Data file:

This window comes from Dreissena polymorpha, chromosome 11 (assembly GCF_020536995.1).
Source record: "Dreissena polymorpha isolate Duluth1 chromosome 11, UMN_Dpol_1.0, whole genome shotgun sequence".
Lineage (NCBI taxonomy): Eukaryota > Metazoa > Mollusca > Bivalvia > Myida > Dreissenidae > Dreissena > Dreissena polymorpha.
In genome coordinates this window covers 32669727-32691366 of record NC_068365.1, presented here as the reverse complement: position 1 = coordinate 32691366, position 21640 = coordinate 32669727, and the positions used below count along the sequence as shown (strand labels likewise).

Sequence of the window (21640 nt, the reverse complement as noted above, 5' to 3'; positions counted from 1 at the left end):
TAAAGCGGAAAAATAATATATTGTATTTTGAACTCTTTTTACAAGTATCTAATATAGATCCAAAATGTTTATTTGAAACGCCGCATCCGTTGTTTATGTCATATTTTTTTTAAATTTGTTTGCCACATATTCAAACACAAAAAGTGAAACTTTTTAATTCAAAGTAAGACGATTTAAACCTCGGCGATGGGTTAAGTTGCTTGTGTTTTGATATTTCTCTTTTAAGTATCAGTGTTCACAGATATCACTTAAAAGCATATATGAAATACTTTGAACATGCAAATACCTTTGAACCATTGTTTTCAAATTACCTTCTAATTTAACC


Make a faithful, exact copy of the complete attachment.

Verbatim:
This window comes from Dreissena polymorpha, chromosome 11 (assembly GCF_020536995.1).
Source record: "Dreissena polymorpha isolate Duluth1 chromosome 11, UMN_Dpol_1.0, whole genome shotgun sequence".
Lineage (NCBI taxonomy): Eukaryota > Metazoa > Mollusca > Bivalvia > Myida > Dreissenidae > Dreissena > Dreissena polymorpha.
In genome coordinates this window covers 32669727-32691366 of record NC_068365.1, presented here as the reverse complement: position 1 = coordinate 32691366, position 21640 = coordinate 32669727, and the positions used below count along the sequence as shown (strand labels likewise).

Sequence of the window (21640 nt, the reverse complement as noted above, 5' to 3'; positions counted from 1 at the left end):
TAAAGCGGAAAAATAATATATTGTATTTTGAACTCTTTTTACAAGTATCTAATATAGATCCAAAATGTTTATTTGAAACGCCGCATCCGTTGTTTATGTCATATTTTTTTTAAATTTGTTTGCCACATATTCAAACACAAAAAGTGAAACTTTTTAATTCAAAGTAAGACGATTTAAACCTCGGCGATGGGTTAAGTTGCTTGTGTTTTGATATTTCTCTTTTAAGTATCAGTGTTCACAGATATCACTTAAAAGCATATATGAAATACTTTGAACATGCAAATACCTTTGAACCATTGTTTTCAAATTACCTTCTAATTTAACC